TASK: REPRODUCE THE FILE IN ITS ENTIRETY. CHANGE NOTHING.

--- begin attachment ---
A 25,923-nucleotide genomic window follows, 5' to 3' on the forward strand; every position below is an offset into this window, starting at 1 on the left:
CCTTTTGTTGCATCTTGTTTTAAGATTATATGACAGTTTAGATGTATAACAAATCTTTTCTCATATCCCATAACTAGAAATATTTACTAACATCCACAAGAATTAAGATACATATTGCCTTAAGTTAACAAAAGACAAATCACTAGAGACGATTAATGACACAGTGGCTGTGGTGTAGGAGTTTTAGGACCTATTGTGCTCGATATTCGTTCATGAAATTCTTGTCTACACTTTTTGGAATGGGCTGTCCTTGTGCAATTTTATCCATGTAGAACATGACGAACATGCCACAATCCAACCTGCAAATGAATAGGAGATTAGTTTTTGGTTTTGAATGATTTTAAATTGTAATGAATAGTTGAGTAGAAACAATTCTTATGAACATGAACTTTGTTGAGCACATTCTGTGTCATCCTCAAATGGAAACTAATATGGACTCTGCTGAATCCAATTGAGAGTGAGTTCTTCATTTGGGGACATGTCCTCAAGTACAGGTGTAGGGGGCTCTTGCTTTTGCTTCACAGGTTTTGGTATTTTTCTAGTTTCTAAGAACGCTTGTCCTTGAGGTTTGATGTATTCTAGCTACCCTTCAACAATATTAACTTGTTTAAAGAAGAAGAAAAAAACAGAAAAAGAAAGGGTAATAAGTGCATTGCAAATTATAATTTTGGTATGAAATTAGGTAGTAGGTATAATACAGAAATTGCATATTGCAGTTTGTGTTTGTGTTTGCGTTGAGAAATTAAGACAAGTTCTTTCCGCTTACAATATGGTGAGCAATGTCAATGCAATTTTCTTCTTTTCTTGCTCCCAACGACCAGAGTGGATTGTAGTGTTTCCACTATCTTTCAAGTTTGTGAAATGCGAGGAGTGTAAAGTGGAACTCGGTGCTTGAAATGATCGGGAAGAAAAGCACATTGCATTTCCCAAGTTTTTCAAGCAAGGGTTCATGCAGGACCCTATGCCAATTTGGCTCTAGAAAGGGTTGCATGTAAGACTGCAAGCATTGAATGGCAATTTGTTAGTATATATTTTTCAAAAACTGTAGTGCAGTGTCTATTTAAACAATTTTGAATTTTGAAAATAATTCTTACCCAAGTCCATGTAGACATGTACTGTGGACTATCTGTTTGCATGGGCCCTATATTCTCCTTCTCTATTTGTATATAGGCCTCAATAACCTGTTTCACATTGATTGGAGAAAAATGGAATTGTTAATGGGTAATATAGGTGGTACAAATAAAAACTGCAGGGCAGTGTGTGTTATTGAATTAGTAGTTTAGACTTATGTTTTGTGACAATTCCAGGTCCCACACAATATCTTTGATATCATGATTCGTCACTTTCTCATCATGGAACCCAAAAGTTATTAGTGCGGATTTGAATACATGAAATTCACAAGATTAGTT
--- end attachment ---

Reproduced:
A 25,923-nucleotide genomic window follows, 5' to 3' on the forward strand; every position below is an offset into this window, starting at 1 on the left:
CCTTTTGTTGCATCTTGTTTTAAGATTATATGACAGTTTAGATGTATAACAAATCTTTTCTCATATCCCATAACTAGAAATATTTACTAACATCCACAAGAATTAAGATACATATTGCCTTAAGTTAACAAAAGACAAATCACTAGAGACGATTAATGACACAGTGGCTGTGGTGTAGGAGTTTTAGGACCTATTGTGCTCGATATTCGTTCATGAAATTCTTGTCTACACTTTTTGGAATGGGCTGTCCTTGTGCAATTTTATCCATGTAGAACATGACGAACATGCCACAATCCAACCTGCAAATGAATAGGAGATTAGTTTTTGGTTTTGAATGATTTTAAATTGTAATGAATAGTTGAGTAGAAACAATTCTTATGAACATGAACTTTGTTGAGCACATTCTGTGTCATCCTCAAATGGAAACTAATATGGACTCTGCTGAATCCAATTGAGAGTGAGTTCTTCATTTGGGGACATGTCCTCAAGTACAGGTGTAGGGGGCTCTTGCTTTTGCTTCACAGGTTTTGGTATTTTTCTAGTTTCTAAGAACGCTTGTCCTTGAGGTTTGATGTATTCTAGCTACCCTTCAACAATATTAACTTGTTTAAAGAAGAAGAAAAAAACAGAAAAAGAAAGGGTAATAAGTGCATTGCAAATTATAATTTTGGTATGAAATTAGGTAGTAGGTATAATACAGAAATTGCATATTGCAGTTTGTGTTTGTGTTTGCGTTGAGAAATTAAGACAAGTTCTTTCCGCTTACAATATGGTGAGCAATGTCAATGCAATTTTCTTCTTTTCTTGCTCCCAACGACCAGAGTGGATTGTAGTGTTTCCACTATCTTTCAAGTTTGTGAAATGCGAGGAGTGTAAAGTGGAACTCGGTGCTTGAAATGATCGGGAAGAAAAGCACATTGCATTTCCCAAGTTTTTCAAGCAAGGGTTCATGCAGGACCCTATGCCAATTTGGCTCTAGAAAGGGTTGCATGTAAGACTGCAAGCATTGAATGGCAATTTGTTAGTATATATTTTTCAAAAACTGTAGTGCAGTGTCTATTTAAACAATTTTGAATTTTGAAAATAATTCTTACCCAAGTCCATGTAGACATGTACTGTGGACTATCTGTTTGCATGGGCCCTATATTCTCCTTCTCTATTTGTATATAGGCCTCAATAACCTGTTTCACATTGATTGGAGAAAAATGGAATTGTTAATGGGTAATATAGGTGGTACAAATAAAAACTGCAGGGCAGTGTGTGTTATTGAATTAGTAGTTTAGACTTATGTTTTGTGACAATTCCAGGTCCCACACAATATCTTTGATATCATGATTCGTCACTTTCTCATCATGGAACCCAAAAGTTATTAGTGCGGATTTGAATACATGAAATTCACAAGATTAGTT